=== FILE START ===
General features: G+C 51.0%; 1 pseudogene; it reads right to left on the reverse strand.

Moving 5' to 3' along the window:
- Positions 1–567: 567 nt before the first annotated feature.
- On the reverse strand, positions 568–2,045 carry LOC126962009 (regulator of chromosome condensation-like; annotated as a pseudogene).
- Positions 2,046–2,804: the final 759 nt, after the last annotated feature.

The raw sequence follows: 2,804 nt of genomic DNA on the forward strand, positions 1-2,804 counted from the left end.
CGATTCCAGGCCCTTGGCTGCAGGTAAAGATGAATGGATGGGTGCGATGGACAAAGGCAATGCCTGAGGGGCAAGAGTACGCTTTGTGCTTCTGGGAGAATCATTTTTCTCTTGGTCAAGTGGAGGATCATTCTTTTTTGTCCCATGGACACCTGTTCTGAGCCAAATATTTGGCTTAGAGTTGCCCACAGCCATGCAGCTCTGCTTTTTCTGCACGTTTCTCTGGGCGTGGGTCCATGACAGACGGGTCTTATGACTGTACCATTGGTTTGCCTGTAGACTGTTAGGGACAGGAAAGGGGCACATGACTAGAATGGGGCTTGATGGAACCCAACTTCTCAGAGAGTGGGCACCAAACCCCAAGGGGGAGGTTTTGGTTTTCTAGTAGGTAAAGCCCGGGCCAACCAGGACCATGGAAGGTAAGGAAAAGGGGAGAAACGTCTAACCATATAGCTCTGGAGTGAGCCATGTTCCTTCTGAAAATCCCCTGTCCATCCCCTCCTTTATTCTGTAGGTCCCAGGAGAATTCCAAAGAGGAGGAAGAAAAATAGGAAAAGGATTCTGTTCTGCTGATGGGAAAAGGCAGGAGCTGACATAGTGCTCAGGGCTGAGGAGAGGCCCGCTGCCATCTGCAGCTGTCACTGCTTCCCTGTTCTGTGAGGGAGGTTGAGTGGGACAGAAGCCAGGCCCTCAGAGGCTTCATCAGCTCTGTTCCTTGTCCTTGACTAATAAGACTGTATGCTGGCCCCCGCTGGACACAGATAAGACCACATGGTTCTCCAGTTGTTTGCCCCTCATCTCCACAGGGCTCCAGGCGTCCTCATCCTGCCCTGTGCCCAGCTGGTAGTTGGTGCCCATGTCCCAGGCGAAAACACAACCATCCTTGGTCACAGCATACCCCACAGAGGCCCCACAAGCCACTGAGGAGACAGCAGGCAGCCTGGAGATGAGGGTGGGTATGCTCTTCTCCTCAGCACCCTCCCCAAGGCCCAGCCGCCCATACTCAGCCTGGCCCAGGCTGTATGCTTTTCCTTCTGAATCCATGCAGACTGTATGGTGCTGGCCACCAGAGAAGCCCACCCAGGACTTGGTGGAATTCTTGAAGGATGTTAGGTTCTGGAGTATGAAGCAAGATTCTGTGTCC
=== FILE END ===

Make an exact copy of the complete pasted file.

General features: G+C 51.0%; 1 pseudogene; it reads right to left on the reverse strand.

Moving 5' to 3' along the window:
- Positions 1–567: 567 nt before the first annotated feature.
- On the reverse strand, positions 568–2,045 carry LOC126962009 (regulator of chromosome condensation-like; annotated as a pseudogene).
- Positions 2,046–2,804: the final 759 nt, after the last annotated feature.

The raw sequence follows: 2,804 nt of genomic DNA on the forward strand, positions 1-2,804 counted from the left end.
CGATTCCAGGCCCTTGGCTGCAGGTAAAGATGAATGGATGGGTGCGATGGACAAAGGCAATGCCTGAGGGGCAAGAGTACGCTTTGTGCTTCTGGGAGAATCATTTTTCTCTTGGTCAAGTGGAGGATCATTCTTTTTTGTCCCATGGACACCTGTTCTGAGCCAAATATTTGGCTTAGAGTTGCCCACAGCCATGCAGCTCTGCTTTTTCTGCACGTTTCTCTGGGCGTGGGTCCATGACAGACGGGTCTTATGACTGTACCATTGGTTTGCCTGTAGACTGTTAGGGACAGGAAAGGGGCACATGACTAGAATGGGGCTTGATGGAACCCAACTTCTCAGAGAGTGGGCACCAAACCCCAAGGGGGAGGTTTTGGTTTTCTAGTAGGTAAAGCCCGGGCCAACCAGGACCATGGAAGGTAAGGAAAAGGGGAGAAACGTCTAACCATATAGCTCTGGAGTGAGCCATGTTCCTTCTGAAAATCCCCTGTCCATCCCCTCCTTTATTCTGTAGGTCCCAGGAGAATTCCAAAGAGGAGGAAGAAAAATAGGAAAAGGATTCTGTTCTGCTGATGGGAAAAGGCAGGAGCTGACATAGTGCTCAGGGCTGAGGAGAGGCCCGCTGCCATCTGCAGCTGTCACTGCTTCCCTGTTCTGTGAGGGAGGTTGAGTGGGACAGAAGCCAGGCCCTCAGAGGCTTCATCAGCTCTGTTCCTTGTCCTTGACTAATAAGACTGTATGCTGGCCCCCGCTGGACACAGATAAGACCACATGGTTCTCCAGTTGTTTGCCCCTCATCTCCACAGGGCTCCAGGCGTCCTCATCCTGCCCTGTGCCCAGCTGGTAGTTGGTGCCCATGTCCCAGGCGAAAACACAACCATCCTTGGTCACAGCATACCCCACAGAGGCCCCACAAGCCACTGAGGAGACAGCAGGCAGCCTGGAGATGAGGGTGGGTATGCTCTTCTCCTCAGCACCCTCCCCAAGGCCCAGCCGCCCATACTCAGCCTGGCCCAGGCTGTATGCTTTTCCTTCTGAATCCATGCAGACTGTATGGTGCTGGCCACCAGAGAAGCCCACCCAGGACTTGGTGGAATTCTTGAAGGATGTTAGGTTCTGGAGTATGAAGCAAGATTCTGTGTCC